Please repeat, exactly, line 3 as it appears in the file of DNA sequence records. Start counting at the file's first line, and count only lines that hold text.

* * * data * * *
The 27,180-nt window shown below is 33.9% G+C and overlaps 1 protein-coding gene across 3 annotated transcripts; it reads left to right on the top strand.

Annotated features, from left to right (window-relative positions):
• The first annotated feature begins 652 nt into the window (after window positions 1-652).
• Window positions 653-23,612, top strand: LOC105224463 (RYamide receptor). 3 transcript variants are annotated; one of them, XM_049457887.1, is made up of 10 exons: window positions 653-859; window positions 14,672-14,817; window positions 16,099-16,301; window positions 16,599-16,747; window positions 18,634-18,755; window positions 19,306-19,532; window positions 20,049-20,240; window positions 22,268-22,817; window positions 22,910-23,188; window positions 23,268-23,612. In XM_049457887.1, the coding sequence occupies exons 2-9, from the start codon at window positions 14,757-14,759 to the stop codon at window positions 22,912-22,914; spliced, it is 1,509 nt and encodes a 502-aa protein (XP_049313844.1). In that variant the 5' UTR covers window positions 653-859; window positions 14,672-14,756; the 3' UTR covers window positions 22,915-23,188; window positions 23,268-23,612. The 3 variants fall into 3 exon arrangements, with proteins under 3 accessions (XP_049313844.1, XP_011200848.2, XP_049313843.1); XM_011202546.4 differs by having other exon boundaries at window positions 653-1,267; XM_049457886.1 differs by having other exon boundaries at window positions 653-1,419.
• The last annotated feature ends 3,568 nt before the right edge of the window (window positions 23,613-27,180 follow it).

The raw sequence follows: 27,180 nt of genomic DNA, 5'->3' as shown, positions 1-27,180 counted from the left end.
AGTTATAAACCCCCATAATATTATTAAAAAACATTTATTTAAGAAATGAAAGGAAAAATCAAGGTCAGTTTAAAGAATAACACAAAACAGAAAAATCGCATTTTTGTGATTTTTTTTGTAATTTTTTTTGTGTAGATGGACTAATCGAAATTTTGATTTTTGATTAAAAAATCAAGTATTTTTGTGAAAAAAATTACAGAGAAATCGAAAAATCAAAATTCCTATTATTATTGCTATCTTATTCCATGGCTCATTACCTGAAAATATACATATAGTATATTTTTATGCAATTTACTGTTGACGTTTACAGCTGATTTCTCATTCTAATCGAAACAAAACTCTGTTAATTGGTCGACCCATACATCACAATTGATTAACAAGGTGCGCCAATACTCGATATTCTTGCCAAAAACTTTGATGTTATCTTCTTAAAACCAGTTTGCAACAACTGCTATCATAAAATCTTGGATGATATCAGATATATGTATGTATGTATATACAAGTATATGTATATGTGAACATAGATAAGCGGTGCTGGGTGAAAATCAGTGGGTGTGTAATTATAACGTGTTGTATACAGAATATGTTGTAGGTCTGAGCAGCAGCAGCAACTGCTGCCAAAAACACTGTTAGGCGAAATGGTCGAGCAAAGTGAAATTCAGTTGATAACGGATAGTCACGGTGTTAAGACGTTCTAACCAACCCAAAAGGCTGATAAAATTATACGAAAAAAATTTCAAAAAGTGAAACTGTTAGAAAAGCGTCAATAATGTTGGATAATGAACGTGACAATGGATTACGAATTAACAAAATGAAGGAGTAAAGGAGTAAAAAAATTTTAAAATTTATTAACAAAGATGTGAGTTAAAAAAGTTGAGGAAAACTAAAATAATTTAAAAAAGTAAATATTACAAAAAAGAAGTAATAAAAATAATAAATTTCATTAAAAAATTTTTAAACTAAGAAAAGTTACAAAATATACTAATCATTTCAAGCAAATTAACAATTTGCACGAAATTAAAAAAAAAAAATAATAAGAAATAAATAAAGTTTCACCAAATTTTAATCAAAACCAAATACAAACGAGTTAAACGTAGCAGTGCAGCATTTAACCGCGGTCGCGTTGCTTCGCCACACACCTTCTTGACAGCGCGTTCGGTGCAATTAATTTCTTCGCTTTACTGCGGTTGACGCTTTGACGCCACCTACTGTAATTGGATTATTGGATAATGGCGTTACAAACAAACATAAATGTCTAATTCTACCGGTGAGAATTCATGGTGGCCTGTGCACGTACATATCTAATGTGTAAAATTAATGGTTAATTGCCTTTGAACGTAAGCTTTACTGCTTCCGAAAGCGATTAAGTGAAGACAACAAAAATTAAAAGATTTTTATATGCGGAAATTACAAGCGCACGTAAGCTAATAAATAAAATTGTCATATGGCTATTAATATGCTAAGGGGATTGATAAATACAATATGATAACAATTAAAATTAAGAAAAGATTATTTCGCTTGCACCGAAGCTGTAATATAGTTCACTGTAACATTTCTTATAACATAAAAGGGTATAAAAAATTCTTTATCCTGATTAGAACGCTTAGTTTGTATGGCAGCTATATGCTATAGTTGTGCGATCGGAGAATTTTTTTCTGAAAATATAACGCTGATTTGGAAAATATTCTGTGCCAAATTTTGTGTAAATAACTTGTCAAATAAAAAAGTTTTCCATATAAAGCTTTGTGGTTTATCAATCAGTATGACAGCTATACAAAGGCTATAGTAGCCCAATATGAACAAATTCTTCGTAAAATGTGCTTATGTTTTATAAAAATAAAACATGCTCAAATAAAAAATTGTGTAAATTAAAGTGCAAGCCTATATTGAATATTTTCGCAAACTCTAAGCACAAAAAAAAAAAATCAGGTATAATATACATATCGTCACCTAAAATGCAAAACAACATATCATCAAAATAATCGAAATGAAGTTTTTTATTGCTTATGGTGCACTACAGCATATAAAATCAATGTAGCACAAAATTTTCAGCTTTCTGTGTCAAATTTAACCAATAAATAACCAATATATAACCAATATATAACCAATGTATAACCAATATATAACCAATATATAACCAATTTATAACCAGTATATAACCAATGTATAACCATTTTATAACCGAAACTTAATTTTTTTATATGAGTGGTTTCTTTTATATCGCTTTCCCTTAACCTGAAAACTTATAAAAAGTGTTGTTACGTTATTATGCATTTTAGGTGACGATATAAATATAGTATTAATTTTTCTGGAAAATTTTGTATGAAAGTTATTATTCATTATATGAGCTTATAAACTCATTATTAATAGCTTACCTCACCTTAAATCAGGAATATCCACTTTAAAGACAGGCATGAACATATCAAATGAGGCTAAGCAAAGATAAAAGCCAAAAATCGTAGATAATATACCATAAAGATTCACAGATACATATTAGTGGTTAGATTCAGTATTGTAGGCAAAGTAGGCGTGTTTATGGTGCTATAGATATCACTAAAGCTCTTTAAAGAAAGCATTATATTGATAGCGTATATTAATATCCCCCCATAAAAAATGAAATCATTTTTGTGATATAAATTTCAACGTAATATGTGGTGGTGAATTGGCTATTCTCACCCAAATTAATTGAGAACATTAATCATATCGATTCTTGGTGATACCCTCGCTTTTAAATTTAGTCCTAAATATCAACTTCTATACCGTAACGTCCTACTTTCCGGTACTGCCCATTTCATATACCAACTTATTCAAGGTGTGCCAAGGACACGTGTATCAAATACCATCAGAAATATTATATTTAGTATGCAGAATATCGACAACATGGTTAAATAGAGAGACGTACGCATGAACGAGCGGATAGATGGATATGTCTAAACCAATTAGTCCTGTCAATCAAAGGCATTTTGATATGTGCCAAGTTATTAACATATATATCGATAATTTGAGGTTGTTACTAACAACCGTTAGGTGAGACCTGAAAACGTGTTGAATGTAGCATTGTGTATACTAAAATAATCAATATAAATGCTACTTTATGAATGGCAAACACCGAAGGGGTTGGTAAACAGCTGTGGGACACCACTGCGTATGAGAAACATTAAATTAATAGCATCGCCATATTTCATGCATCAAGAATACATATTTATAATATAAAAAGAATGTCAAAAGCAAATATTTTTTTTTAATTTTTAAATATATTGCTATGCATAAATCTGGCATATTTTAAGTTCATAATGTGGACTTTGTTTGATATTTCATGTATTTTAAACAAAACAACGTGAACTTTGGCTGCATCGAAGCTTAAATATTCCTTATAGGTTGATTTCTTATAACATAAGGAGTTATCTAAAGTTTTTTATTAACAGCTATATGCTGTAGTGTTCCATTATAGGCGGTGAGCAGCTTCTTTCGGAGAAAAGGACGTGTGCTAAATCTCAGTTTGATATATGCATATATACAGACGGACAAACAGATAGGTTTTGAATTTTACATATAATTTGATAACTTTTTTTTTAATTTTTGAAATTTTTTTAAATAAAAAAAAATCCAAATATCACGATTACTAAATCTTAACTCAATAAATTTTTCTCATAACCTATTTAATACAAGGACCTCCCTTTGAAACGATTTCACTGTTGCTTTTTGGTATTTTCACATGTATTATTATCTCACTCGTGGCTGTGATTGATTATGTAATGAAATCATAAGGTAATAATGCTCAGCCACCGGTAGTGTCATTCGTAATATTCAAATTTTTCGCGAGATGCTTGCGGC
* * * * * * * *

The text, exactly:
• The first annotated feature begins 652 nt into the window (after window positions 1-652).